Over the past few years, there has been a surge of initiatives intended to bring our energy base and business practices into accord with the needs of our natural systems. The European Union announced its Green Deal in December 2019, the new Biden administration has unrolled a sweeping array of initiatives on climate change and environmental protection in its first 100 days, and around the world, nations such as Japan and even China have established goals to lower greenhouse gas emissions and curtail environmentally harmful practices. …


To avoid diving down a rabbit hole to answer this question, I have one piece of advice: follow the seeds.

We are on the cusp of an agricultural revolution. While many agree this is the case, things quickly get contentious. Is this the Fourth Agricultural Revolution, the Fifth, or even the Seventh? Does marrying the power of digital technology with farming qualify as the next agricultural revolution? Or should the title go to genetic breakthroughs that vastly speed the breeding of crops with traits that improve yields and withstand stress?

Unfortunately, there is no one authority that determines what constitutes…


For humans, a pandemic from a novel virus with a 4% mortality rate would be a global catastrophe. Today’s farmers face crop pandemics with mortality rates approaching 100%. That’s not hyperbole: banana plantations around the world are trying to contain a virulent fungus that threatens 100% of the leading variety, Cavendish bananas, and 95% of bananas sold commercially. …


English scholar Thomas Malthus made his first predictions about population economics and resources in 1798. More than two centuries later, there have been many projections that the world population will eventually outstrip agricultural production.

The consequence? Mass starvation.

Mercifully, agricultural production has kept pace and mooted those predictions over the last 200 years. This is in part because vast stretches of wilderness have been converted to cropland. It’s also in part because breakthroughs in farm practices, agronomy and the technology of plant breeding have increased the amount of food an acre of land can produce.

But we can no longer…


A changing climate. Limited arable land. Increasing pest resistance: How speed can help us overcome current sustainability challenges in the new millennium.

For hundreds of years, North America’s farmers have felt they could safely assume that next year’s weather would be much like last year’s and every other year’s, with adjustments for predictable cycles. That’s no longer the case. True, there have always been extreme weather events such as droughts and floods, but for the most part, they were rare. One of the hallmarks of the new millennium is that changes seem to be more severe and happening more frequently…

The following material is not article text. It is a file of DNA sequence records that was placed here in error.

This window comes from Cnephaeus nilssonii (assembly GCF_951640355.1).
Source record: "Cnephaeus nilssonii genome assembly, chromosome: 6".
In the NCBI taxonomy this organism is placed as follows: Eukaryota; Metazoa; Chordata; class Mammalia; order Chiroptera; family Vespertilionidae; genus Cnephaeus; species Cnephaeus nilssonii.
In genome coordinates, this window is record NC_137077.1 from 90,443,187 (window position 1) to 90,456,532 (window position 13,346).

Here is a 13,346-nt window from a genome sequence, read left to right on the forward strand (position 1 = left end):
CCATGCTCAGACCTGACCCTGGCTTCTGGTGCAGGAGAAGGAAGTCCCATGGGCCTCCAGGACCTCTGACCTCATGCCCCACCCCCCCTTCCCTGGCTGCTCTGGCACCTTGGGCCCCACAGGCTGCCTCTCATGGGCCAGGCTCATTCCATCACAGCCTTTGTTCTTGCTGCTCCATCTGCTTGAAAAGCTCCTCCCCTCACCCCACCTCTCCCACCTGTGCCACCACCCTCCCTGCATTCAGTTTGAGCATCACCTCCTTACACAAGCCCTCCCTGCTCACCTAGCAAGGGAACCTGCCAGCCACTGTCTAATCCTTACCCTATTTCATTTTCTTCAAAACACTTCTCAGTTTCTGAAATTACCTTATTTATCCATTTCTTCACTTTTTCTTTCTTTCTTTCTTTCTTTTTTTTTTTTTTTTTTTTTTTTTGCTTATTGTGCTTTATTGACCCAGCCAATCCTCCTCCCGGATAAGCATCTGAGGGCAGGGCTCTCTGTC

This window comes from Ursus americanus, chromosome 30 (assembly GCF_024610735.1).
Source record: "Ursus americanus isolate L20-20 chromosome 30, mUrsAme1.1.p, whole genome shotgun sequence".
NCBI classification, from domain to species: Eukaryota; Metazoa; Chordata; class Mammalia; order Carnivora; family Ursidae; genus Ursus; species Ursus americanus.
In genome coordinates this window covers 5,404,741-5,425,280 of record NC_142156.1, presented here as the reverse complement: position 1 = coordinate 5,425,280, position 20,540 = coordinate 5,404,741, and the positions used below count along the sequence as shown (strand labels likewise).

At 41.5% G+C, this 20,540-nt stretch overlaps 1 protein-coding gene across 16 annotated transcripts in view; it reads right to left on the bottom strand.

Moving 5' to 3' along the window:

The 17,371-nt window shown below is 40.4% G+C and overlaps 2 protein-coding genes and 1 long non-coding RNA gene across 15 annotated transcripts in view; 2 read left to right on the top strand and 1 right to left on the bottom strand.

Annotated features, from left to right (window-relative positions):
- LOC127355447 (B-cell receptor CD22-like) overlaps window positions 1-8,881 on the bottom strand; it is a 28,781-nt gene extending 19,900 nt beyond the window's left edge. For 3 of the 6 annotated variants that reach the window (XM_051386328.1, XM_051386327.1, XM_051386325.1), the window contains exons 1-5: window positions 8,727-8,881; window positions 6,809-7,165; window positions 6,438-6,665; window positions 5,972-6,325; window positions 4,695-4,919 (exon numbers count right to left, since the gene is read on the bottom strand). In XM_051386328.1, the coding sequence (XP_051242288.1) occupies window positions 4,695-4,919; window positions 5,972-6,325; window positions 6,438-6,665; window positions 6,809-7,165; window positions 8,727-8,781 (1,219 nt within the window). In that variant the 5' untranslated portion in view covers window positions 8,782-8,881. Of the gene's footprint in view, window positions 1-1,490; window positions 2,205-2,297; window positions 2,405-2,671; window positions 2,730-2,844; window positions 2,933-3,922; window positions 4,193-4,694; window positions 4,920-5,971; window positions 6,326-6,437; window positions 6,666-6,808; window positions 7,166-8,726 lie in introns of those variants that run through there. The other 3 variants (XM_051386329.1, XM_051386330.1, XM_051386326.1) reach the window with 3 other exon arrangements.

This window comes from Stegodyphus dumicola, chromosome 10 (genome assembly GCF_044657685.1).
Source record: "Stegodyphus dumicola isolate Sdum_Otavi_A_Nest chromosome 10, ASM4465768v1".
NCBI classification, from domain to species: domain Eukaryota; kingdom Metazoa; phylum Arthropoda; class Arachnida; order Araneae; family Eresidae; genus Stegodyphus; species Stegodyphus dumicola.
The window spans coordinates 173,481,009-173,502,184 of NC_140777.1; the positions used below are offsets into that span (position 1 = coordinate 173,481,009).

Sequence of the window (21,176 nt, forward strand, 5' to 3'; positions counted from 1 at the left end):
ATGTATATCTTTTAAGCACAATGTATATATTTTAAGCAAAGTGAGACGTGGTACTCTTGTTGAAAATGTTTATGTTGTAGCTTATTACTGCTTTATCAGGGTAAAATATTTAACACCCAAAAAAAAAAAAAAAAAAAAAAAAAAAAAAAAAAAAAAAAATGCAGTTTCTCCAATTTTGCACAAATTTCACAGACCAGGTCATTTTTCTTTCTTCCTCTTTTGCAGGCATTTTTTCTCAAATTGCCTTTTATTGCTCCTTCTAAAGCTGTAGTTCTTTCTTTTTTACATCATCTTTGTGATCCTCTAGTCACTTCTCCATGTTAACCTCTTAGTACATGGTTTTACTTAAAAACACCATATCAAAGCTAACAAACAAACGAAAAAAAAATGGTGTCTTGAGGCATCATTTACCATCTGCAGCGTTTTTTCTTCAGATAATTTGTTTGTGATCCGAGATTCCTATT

A short guide to answering a complicated question.

While Covid-19 has commandeered the world’s attention, an important debate that will weigh on the future of agriculture is in process in Europe. European regulatory agencies are assessing what constitutes a genetically modified (GM) product. This debate started in the last century, and it has been characterized by confusion, inaccuracy and inconsistency. Here is my ‘cheat sheet’ for what does — and what does not — qualify an organism as GM based on scientific discourse.

Settling GM vs. Non-GM

Broadest Definition: ‘GM’ means any genetic change in an organism. This definition is…


In the next 30 years, the world’s farmers have a significant challenge ahead of them: feed an additional two billion people, all while adapting to climate change and little arable land. New advances in gene editing can enable the agricultural community to meet those challenges, but its deployment has been slowed by a number of misconceptions about how this technology works.

Like many scientific advances before it, gene editing was bound to elicit both deep excitement and scrutiny because it presents an opportunity to change something we once considered permanent. These game-changing gene-editing advances in medicine show that our society’s…

Peter Beetham

Dr. Beetham has over 30 years of experience in the bio-agriculture community, with a passion for moving technology to commercial application.

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